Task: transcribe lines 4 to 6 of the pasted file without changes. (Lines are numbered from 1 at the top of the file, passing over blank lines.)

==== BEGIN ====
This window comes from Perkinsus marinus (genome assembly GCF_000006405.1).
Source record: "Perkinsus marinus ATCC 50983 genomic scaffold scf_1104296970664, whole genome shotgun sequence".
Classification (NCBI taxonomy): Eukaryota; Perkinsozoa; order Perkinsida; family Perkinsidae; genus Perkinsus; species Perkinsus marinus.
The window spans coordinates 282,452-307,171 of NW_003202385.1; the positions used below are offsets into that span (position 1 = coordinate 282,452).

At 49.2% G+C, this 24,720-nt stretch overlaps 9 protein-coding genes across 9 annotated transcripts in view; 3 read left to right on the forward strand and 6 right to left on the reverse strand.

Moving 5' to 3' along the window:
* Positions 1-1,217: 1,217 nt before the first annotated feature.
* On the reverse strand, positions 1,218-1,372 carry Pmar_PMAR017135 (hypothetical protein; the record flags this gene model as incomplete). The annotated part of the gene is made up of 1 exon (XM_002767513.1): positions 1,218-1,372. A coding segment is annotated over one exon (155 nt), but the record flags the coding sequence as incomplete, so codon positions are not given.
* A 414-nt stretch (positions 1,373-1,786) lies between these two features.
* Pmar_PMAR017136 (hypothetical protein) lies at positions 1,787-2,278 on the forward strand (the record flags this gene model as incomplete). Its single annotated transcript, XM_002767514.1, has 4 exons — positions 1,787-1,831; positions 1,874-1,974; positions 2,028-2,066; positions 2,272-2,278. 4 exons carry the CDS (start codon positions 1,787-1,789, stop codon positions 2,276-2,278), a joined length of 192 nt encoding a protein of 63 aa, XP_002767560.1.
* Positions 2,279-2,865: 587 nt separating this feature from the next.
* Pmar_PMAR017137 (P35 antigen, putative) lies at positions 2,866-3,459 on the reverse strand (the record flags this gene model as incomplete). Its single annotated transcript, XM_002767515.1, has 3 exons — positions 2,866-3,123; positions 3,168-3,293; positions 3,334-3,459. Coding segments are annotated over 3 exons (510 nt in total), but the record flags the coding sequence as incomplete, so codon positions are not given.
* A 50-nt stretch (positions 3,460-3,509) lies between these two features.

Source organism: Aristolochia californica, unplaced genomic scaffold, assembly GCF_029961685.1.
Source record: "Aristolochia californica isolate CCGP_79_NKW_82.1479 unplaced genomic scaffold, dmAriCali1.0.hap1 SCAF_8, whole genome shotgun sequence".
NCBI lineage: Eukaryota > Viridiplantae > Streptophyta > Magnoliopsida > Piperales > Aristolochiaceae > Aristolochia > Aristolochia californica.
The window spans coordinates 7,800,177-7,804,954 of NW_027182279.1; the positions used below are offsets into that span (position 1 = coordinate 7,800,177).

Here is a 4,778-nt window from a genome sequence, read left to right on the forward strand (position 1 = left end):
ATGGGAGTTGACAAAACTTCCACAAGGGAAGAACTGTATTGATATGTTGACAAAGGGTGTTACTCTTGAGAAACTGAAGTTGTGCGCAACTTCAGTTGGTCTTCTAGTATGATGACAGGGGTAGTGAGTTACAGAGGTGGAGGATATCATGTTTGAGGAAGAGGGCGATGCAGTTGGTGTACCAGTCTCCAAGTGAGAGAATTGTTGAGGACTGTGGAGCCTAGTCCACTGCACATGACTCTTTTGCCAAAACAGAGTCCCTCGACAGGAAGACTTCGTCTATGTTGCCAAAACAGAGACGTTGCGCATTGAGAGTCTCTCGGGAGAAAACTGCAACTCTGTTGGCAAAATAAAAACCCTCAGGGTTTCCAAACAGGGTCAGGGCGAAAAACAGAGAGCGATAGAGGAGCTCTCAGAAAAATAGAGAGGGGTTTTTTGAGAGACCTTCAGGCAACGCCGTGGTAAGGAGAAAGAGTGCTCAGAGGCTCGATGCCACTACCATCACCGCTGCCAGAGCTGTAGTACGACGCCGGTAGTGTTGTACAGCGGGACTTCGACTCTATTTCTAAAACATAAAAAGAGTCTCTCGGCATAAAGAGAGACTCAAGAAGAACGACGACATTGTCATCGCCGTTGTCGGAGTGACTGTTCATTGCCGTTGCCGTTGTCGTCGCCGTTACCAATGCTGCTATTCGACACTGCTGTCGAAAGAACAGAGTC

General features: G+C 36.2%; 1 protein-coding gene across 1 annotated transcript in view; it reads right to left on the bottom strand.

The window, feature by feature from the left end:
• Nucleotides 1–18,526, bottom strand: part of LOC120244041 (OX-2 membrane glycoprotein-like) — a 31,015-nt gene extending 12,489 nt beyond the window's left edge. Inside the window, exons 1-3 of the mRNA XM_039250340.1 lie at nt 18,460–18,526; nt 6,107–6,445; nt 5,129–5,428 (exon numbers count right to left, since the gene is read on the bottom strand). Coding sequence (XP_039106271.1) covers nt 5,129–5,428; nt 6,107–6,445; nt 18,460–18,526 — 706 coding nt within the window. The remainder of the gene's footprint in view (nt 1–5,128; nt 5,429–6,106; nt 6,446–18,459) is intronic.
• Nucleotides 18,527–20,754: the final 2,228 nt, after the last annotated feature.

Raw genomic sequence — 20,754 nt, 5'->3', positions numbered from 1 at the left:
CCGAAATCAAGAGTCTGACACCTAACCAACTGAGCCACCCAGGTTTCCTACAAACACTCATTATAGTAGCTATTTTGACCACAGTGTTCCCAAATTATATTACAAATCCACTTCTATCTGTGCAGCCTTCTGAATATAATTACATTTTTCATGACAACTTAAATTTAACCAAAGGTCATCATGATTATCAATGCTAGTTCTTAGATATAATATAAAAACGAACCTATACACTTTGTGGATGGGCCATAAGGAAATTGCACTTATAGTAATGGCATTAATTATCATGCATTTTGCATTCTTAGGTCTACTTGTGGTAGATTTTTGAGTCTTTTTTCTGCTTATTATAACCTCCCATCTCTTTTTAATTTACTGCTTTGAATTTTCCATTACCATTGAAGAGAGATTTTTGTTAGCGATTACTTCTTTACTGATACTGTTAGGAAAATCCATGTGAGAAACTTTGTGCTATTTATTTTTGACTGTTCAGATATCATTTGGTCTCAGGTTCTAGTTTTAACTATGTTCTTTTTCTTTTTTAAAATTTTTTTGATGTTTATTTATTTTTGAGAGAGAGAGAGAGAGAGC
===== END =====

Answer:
The window spans coordinates 282,452-307,171 of NW_003202385.1; the positions used below are offsets into that span (position 1 = coordinate 282,452).

At 49.2% G+C, this 24,720-nt stretch overlaps 9 protein-coding genes across 9 annotated transcripts in view; 3 read left to right on the forward strand and 6 right to left on the reverse strand.

Moving 5' to 3' along the window: